If people object to the cost of defensive medicine, perhaps as much as 10% of the health budget, wait till they get the guideline medicine bill. That will have been imposed on doctors at the point of the gun of the court, like laws and regulations. People will have to do things according to the book, written by clueless academics.

(2) "• Awards would be more consistent. ... Health courts could make awards based on a schedule of benefits, similar to workers’ compensation."

(3)"• More patients would be compensated. Under the present tort system, plaintiffs must prove negligence by a doctor or hospital. With health courts, claimants need only show that the injury would not have occurred if best practices had been followed. The standard would be whether the injury was avoidable or preventable, not whether a physician fell below the standard of care. The entire process would be far less adversarial."


2) and 3) This workmen's compensation comparison fits. The health court will increase the filing for mild and moderate injuries. Patients will game the court, as they do workmen's comp. Costs of litigation and compensation will explode from 2-3% of the health budget to something closer to far higher workmen's compensation rates. Other lawyer experimentation with no-fault schemes such as with car insurance failed to lower total costs.

(4)"• Although more claims would be filed, the average award would be considerably lower. That’s been the experience with the Kaiser Permanente system in California where 6 million patients have signed agreements to resolve malpractice disputes through arbitration rather than jury trials."

The total costs have not decreased.

(5) "• Perhaps most important, health courts would promote patient safety. Reporting information about injuries to a central data base would allow experts to determine why errors occur and how they can be prevented. The current punitive system encourages defendants to hide mistakes rather than examine them."

Where is the evidence that workmen's comp promoted worker safety? Safety improves with technology, and the realization of the costs of injury.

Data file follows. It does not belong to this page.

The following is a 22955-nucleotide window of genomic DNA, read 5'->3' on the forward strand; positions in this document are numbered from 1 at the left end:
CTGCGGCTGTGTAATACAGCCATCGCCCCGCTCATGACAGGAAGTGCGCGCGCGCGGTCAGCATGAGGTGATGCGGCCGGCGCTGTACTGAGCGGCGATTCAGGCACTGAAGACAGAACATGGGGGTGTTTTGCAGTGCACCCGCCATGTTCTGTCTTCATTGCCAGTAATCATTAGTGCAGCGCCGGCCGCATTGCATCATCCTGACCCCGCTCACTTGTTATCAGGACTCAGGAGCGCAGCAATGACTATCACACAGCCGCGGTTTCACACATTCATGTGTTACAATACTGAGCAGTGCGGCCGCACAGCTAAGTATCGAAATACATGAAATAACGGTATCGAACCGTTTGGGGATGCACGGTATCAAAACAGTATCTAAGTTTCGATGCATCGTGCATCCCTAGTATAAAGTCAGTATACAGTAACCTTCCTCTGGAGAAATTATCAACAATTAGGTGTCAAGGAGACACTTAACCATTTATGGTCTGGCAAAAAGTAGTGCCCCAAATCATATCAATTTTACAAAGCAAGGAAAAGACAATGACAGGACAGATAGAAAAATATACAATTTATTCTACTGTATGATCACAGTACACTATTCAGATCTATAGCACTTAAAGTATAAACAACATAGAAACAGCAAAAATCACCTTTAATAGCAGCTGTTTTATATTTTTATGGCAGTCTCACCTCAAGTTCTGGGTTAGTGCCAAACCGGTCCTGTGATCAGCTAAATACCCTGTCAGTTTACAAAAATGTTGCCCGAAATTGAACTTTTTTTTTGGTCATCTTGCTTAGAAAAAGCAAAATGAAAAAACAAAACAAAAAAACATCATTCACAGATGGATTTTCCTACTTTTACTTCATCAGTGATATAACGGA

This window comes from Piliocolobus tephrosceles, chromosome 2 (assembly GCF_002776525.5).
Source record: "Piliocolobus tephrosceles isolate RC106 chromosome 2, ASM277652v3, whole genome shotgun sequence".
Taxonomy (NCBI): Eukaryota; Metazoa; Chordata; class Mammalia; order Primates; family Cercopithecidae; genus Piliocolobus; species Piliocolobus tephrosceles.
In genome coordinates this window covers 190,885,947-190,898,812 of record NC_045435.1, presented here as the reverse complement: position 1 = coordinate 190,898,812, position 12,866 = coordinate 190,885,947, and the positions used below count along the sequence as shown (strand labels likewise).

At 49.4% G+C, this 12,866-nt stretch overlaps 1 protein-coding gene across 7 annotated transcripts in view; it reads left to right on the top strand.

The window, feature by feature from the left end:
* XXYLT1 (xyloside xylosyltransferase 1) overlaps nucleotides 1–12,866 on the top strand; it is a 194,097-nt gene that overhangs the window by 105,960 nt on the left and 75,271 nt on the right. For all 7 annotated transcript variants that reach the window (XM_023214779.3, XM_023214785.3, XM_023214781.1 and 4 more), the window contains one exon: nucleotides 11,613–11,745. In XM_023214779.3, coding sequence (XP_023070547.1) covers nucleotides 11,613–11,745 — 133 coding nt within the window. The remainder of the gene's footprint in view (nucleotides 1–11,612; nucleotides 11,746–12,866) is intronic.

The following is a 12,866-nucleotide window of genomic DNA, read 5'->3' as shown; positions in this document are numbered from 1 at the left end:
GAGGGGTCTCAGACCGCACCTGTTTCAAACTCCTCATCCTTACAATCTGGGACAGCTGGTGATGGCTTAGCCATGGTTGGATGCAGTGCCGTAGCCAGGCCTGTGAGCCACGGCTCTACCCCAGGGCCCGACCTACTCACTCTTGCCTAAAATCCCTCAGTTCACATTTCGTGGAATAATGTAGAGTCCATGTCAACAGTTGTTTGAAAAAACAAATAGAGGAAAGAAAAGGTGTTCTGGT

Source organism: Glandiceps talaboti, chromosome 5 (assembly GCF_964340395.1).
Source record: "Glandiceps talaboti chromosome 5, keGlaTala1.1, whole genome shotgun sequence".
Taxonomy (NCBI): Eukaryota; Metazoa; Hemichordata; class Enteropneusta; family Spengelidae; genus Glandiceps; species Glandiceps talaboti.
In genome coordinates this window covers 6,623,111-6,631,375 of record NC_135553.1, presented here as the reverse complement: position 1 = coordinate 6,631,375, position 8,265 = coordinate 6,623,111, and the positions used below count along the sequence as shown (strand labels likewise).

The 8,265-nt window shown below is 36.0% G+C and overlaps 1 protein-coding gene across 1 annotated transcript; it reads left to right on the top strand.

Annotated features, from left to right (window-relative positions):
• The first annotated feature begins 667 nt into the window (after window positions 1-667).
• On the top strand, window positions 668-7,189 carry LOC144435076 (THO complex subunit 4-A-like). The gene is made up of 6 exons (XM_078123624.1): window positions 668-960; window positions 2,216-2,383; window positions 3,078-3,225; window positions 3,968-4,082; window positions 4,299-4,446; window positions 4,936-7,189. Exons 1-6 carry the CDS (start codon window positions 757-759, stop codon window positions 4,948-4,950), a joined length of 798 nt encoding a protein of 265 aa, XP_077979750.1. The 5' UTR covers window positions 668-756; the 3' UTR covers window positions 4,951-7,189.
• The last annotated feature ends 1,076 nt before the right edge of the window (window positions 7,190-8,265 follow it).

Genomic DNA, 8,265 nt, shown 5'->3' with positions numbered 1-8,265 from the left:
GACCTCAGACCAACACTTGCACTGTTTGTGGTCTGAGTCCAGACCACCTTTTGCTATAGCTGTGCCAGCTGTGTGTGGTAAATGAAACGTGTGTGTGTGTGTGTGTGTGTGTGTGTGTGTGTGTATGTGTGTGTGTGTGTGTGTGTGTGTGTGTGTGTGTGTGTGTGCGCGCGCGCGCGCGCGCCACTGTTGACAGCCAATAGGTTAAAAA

The problems with the current torts approach do not require scrapping the entire approach. They include a majority of weak cases, established biases against defendants, pro-litigation biased rent seeking lawyers on the bench failing to enforce the rules as they stand, failure of lawyer discipline to improve their product.

A tort approach ending the self-dealt immunity of the lawyers would improve their lawsuits, decrease costs from its current baseline, and not inflict the above damages on a stressed and overly expensive health system.

Tuesday, August 7, 2007

Monday, August 6, 2007

Law Profession as a Criminal Cult Enterprise

The cult feature of the legal profession has three prongs.

1) law education is indoctrination, with 1L meeting more criteria of mind control;

2) the content of the core doctrines is supernatural;

3) the lawyer discipline system maintains tight control over any apostates.

Sunday, August 5, 2007

Lawyer Education as Cult Indoctrination

Cult indoctrination is the first prong making the lawyer profession a criminal cult enterprise.

The indoctrination is so good, no law student knows it has taken place. No law student has consented to hidden indoctrination. They are taught to think like lawyers, which is quite different from their ordinary high intelligence. Anyone who has passed 1L cannot be retrieved.

This is a simple summary table of levels of persuasion. In 9 of 9 rows, legal education best fits the Indoctrination column.

It verges on "thought reform," being deceptive. These features of "thought reform" describe 1L even better than "indoctrination."

"The tactics of a thought-reform program are organized to:

  • Destabilize a person's sense of self,
  • Get the person to drastically reinterpret his or her life's history and radically alter his or her worldview and accept a new version of reality and causality,
  • Develop in the person a dependence on the organization, and thereby turn the person into a deployable agent of the organization."
For those who want to read more, see Chap. 3, The Process of Brain Washing, Psychology of Coercion and Thought Reform, from Cults in Our Midsts, by MT Singer and J Lalich.